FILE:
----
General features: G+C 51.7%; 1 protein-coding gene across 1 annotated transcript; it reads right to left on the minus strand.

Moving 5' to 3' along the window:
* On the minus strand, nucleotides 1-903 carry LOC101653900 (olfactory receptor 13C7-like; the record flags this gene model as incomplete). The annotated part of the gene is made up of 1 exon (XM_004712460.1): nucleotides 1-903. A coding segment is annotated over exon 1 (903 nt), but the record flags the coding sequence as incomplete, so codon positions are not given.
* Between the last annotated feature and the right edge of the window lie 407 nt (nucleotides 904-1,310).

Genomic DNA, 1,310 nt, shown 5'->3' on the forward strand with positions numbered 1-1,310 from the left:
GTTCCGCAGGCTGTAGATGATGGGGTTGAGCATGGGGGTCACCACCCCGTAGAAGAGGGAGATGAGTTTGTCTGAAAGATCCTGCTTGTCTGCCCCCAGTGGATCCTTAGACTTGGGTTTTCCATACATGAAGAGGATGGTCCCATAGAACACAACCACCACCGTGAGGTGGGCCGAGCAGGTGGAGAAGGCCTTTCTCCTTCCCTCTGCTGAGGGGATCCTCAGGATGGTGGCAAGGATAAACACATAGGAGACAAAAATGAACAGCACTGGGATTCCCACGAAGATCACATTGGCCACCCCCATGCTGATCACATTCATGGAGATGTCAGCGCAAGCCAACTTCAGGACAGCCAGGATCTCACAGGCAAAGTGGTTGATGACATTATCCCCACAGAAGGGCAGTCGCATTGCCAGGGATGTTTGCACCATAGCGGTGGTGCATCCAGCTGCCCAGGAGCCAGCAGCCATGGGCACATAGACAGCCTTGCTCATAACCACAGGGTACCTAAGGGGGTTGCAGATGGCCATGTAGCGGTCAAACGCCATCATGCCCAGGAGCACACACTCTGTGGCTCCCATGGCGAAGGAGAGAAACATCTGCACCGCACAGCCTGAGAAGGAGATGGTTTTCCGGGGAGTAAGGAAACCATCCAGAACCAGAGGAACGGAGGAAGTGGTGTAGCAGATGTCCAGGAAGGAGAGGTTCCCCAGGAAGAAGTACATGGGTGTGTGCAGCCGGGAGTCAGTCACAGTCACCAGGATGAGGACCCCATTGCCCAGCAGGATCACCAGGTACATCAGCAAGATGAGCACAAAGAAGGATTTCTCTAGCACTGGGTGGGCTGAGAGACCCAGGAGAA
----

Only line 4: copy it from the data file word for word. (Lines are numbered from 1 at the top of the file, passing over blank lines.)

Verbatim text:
* Between the last annotated feature and the right edge of the window lie 407 nt (nucleotides 904-1,310).